The water dispute is based on the Silala river which originates in Bolivia and flows through Chile into the Pacific ocean.
Chile's Foreign Minister Heraldo Munoz said the country would file a counterclaim as the river is an international waterway.
Bolivia and Chile
Bolivia, officially known as the Plurinational State of Bolivia is a landlocked country located in western-central South America bordered to the southwest by Chile.
Bolivia has large natural gas resources which account for over 50% of its GDP.
Chile lies in south-western South America, on Bolivia's south-western border.
It has an export driven economy and copper exports make up over 20% of the economy.
How did the conflict begin?
The dispute dates from the late 19th Century when Chile went to war with the combined forces of Peru and Bolivia.
Chile won the war and annexed 120,000 sq km of Bolivian land, and Bolivia lost over 400 km of coastline, leaving it landlocked.
A peace treaty signed after the war, assured Bolivians access to Chilean ports, however Bolivia rejected this.
What are the concerns that Bolivia has raised?
The disputed land, under Chile's control, has some of the world's largest copper mines.
Mines require large amounts of water, and hence Bolivia demands compensation for Chile's use of the Silala river.
Chile's control of the land has rendered Bolivia landlocked, which has been an impediment to trade.
Bolivians allege that Chile also refused to give Bolivia access to ports on Chile's southern coastline.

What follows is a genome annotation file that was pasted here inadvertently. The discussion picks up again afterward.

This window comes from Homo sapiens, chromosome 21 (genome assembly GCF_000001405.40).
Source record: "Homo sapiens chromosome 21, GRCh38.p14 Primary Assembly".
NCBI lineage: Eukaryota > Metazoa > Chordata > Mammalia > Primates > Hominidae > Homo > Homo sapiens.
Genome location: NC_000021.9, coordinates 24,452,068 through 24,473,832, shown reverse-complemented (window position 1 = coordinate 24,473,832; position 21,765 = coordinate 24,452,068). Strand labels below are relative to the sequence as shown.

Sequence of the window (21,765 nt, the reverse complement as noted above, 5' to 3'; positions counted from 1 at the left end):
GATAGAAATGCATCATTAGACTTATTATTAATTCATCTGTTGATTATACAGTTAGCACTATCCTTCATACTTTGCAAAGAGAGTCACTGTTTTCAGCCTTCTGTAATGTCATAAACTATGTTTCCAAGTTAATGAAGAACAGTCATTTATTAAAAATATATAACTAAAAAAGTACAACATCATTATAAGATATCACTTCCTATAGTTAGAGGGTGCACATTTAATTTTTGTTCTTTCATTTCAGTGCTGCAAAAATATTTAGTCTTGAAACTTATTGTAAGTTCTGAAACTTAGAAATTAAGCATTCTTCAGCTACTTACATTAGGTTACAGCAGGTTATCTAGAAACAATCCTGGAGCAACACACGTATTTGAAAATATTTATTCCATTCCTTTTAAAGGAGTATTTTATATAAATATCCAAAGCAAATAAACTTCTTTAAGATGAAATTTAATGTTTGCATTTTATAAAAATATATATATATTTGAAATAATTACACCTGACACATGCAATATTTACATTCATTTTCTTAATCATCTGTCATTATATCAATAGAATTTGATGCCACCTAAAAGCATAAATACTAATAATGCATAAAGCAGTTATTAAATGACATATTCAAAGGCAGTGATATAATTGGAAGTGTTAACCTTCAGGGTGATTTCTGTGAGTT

The Silala stream
The Silala runs through a 3 km channel built more than a century ago by the Antofagasta & Bolivia Railway Company, which held a concession to use the water. The Bolivian government terminated the concession in 1997.
Silasa agreed upon, but Bolivia backs out
In 2009, Bolivia and Chile entered a preliminary agreement wherein Chile agreed to pay market price for the water it consumed from Bolivia at $5 million per year.
However Bolivia backed out later, stating that the deal should also account for past use of water.
The issue has become highly politicized and has led to the longest running territorial dispute in the world.
24 Sep 2013
ICJ agrees to hear Bolivia's Pacific claim
The International Court of Justice (ICJ), ruled that it has jurisdiction to continue hearing the territorial dispute over access to the Pacific ocean between Bolivia and Chile.
In 2013, Bolivia asked the ICJ to order Chile to negotiate Bolivia's claim to be given access to the Pacific.
Chile unsuccessfully argued that the case did not fall under the jurisdiction of the ICJ.